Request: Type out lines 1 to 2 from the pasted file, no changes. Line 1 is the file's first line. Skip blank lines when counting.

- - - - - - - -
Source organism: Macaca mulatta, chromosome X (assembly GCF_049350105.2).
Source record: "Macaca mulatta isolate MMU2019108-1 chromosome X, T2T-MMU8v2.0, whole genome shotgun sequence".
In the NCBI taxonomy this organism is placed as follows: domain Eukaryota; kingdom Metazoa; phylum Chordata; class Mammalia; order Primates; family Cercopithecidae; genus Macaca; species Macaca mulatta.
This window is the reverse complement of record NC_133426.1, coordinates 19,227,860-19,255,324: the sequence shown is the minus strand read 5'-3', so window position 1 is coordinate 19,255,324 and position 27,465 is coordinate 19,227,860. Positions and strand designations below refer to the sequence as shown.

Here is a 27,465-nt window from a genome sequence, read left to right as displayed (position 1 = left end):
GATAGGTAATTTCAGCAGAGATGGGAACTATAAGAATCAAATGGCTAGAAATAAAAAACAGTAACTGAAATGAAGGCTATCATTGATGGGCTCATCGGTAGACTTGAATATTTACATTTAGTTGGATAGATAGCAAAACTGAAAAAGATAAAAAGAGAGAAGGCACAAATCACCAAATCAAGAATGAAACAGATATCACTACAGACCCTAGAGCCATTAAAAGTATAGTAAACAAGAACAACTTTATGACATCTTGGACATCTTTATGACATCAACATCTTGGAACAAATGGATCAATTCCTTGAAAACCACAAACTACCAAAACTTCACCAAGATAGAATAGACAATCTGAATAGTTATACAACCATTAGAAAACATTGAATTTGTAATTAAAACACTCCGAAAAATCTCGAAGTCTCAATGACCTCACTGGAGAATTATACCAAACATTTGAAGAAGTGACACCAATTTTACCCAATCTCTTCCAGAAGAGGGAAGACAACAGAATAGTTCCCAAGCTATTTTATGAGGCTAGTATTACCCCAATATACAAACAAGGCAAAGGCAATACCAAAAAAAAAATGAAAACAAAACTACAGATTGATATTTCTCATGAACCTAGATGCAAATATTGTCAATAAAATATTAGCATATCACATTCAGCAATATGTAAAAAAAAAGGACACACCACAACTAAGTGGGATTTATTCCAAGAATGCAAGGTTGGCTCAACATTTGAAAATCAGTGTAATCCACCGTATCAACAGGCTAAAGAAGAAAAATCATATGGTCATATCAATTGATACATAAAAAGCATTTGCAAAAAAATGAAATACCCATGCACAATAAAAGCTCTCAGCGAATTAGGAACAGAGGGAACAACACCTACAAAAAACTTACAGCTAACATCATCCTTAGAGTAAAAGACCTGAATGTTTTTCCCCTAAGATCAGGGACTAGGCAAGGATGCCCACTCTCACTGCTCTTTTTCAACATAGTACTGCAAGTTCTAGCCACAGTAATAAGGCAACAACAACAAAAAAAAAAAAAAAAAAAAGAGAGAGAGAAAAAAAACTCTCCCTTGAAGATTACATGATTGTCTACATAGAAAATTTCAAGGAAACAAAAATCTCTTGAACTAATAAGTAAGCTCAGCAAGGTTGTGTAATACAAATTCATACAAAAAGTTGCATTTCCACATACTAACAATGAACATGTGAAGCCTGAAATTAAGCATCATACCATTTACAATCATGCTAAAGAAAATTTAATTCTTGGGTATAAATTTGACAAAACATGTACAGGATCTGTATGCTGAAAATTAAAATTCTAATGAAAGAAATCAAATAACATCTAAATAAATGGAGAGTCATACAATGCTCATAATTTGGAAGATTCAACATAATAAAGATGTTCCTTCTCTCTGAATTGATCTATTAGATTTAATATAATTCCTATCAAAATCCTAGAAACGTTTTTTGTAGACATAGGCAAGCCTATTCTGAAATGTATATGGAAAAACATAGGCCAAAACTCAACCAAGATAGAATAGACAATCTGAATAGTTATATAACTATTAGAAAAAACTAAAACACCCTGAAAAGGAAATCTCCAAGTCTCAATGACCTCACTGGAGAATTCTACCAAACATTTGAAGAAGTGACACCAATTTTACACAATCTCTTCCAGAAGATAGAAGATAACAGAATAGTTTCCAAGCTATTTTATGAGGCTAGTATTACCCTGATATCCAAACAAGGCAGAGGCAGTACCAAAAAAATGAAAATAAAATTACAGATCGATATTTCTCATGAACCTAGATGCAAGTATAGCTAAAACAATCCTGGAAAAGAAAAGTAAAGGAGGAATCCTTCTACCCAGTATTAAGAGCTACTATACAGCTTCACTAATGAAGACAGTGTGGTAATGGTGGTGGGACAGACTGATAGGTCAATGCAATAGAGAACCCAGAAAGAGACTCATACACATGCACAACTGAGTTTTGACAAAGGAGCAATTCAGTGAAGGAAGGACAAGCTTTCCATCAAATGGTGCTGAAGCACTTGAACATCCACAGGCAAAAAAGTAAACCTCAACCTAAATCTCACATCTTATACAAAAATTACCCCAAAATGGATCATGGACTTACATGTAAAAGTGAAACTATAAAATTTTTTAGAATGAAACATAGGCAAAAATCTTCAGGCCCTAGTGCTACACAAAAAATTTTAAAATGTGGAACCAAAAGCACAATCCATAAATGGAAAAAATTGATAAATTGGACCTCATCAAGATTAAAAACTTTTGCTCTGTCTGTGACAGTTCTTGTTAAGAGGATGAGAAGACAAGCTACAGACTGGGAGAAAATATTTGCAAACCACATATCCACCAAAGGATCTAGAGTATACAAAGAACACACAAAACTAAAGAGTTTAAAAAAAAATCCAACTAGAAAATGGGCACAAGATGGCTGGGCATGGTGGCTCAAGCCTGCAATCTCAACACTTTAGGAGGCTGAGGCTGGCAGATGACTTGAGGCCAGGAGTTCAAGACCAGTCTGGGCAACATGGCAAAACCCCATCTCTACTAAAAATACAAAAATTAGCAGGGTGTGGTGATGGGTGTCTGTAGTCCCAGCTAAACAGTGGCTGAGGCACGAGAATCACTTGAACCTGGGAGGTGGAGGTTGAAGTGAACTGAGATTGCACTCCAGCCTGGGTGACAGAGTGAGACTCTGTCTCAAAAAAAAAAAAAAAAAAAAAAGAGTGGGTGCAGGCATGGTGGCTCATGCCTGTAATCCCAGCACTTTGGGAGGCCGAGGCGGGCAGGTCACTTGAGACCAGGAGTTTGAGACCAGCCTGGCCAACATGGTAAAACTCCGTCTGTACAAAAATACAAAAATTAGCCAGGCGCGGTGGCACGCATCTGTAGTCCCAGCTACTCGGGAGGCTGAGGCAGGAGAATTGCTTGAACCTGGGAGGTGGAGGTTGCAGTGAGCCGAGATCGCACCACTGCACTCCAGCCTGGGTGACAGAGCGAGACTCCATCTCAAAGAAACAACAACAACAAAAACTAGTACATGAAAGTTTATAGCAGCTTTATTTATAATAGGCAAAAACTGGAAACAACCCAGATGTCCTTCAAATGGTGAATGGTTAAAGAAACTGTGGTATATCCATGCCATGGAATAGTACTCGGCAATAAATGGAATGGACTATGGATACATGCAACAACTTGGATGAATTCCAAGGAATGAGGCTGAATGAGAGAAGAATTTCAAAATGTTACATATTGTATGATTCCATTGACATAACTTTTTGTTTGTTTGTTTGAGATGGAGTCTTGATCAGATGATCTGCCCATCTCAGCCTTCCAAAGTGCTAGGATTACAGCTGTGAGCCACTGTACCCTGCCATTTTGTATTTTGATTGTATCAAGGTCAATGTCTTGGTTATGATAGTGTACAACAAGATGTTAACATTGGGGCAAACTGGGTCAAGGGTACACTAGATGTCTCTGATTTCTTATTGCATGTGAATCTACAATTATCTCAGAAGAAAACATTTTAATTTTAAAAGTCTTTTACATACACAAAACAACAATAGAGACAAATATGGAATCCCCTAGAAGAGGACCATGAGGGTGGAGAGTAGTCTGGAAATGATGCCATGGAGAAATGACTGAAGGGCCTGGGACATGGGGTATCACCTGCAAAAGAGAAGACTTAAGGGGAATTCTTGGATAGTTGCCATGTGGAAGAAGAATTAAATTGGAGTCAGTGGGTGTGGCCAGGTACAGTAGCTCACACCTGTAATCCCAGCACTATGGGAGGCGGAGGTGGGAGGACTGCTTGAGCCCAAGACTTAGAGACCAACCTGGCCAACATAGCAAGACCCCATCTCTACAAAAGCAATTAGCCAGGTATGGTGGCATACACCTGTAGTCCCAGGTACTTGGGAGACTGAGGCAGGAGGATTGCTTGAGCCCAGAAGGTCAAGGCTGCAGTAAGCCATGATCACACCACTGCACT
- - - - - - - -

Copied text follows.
Source organism: Macaca mulatta, chromosome X (assembly GCF_049350105.2).
Source record: "Macaca mulatta isolate MMU2019108-1 chromosome X, T2T-MMU8v2.0, whole genome shotgun sequence".